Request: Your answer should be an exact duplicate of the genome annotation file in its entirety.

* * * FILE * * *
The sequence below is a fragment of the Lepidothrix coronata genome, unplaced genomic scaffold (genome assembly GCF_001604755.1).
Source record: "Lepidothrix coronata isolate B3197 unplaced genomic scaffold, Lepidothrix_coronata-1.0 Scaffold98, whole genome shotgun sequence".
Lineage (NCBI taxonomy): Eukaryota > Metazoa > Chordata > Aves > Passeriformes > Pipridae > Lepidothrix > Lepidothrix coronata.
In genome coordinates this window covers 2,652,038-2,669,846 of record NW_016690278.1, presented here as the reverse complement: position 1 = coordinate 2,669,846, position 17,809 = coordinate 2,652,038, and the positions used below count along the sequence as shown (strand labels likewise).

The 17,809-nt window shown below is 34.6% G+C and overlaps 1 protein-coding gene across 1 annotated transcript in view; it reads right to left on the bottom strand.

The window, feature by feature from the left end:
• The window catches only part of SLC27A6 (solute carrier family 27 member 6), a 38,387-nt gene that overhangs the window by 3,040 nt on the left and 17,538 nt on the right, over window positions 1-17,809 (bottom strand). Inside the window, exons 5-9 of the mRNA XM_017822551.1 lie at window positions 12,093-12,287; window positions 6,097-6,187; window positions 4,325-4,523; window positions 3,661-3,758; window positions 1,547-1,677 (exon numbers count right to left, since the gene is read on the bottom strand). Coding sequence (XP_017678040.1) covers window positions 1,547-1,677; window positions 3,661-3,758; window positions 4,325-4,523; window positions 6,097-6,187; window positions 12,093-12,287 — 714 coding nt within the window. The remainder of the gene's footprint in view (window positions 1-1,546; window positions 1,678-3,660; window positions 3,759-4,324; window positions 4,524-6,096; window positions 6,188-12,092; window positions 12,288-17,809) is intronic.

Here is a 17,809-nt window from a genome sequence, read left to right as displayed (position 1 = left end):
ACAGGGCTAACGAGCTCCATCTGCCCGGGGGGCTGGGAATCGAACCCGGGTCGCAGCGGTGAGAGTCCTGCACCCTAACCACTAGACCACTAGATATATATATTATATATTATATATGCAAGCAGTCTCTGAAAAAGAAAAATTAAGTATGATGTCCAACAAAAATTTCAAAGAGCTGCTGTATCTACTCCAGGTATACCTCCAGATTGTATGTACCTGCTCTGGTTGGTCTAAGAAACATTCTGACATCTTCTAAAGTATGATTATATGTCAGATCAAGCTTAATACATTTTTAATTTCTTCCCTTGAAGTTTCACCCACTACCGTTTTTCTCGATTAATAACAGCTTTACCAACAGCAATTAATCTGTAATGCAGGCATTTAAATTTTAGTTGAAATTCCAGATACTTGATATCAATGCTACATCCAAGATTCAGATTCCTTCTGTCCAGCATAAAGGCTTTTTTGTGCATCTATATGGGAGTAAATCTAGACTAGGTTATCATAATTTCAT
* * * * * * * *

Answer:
The sequence below is a fragment of the Lepidothrix coronata genome, unplaced genomic scaffold (genome assembly GCF_001604755.1).
Source record: "Lepidothrix coronata isolate B3197 unplaced genomic scaffold, Lepidothrix_coronata-1.0 Scaffold98, whole genome shotgun sequence".
Lineage (NCBI taxonomy): Eukaryota > Metazoa > Chordata > Aves > Passeriformes > Pipridae > Lepidothrix > Lepidothrix coronata.
In genome coordinates this window covers 2,652,038-2,669,846 of record NW_016690278.1, presented here as the reverse complement: position 1 = coordinate 2,669,846, position 17,809 = coordinate 2,652,038, and the positions used below count along the sequence as shown (strand labels likewise).

The 17,809-nt window shown below is 34.6% G+C and overlaps 1 protein-coding gene across 1 annotated transcript in view; it reads right to left on the bottom strand.

The window, feature by feature from the left end:
• The window catches only part of SLC27A6 (solute carrier family 27 member 6), a 38,387-nt gene that overhangs the window by 3,040 nt on the left and 17,538 nt on the right, over window positions 1-17,809 (bottom strand). Inside the window, exons 5-9 of the mRNA XM_017822551.1 lie at window positions 12,093-12,287; window positions 6,097-6,187; window positions 4,325-4,523; window positions 3,661-3,758; window positions 1,547-1,677 (exon numbers count right to left, since the gene is read on the bottom strand). Coding sequence (XP_017678040.1) covers window positions 1,547-1,677; window positions 3,661-3,758; window positions 4,325-4,523; window positions 6,097-6,187; window positions 12,093-12,287 — 714 coding nt within the window. The remainder of the gene's footprint in view (window positions 1-1,546; window positions 1,678-3,660; window positions 3,759-4,324; window positions 4,524-6,096; window positions 6,188-12,092; window positions 12,288-17,809) is intronic.

Here is a 17,809-nt window from a genome sequence, read left to right as displayed (position 1 = left end):
ACAGGGCTAACGAGCTCCATCTGCCCGGGGGGCTGGGAATCGAACCCGGGTCGCAGCGGTGAGAGTCCTGCACCCTAACCACTAGACCACTAGATATATATATTATATATTATATATGCAAGCAGTCTCTGAAAAAGAAAAATTAAGTATGATGTCCAACAAAAATTTCAAAGAGCTGCTGTATCTACTCCAGGTATACCTCCAGATTGTATGTACCTGCTCTGGTTGGTCTAAGAAACATTCTGACATCTTCTAAAGTATGATTATATGTCAGATCAAGCTTAATACATTTTTAATTTCTTCCCTTGAAGTTTCACCCACTACCGTTTTTCTCGATTAATAACAGCTTTACCAACAGCAATTAATCTGTAATGCAGGCATTTAAATTTTAGTTGAAATTCCAGATACTTGATATCAATGCTACATCCAAGATTCAGATTCCTTCTGTCCAGCATAAAGGCTTTTTTGTGCATCTATATGGGAGTAAATCTAGACTAGGTTATCATAATTTCAT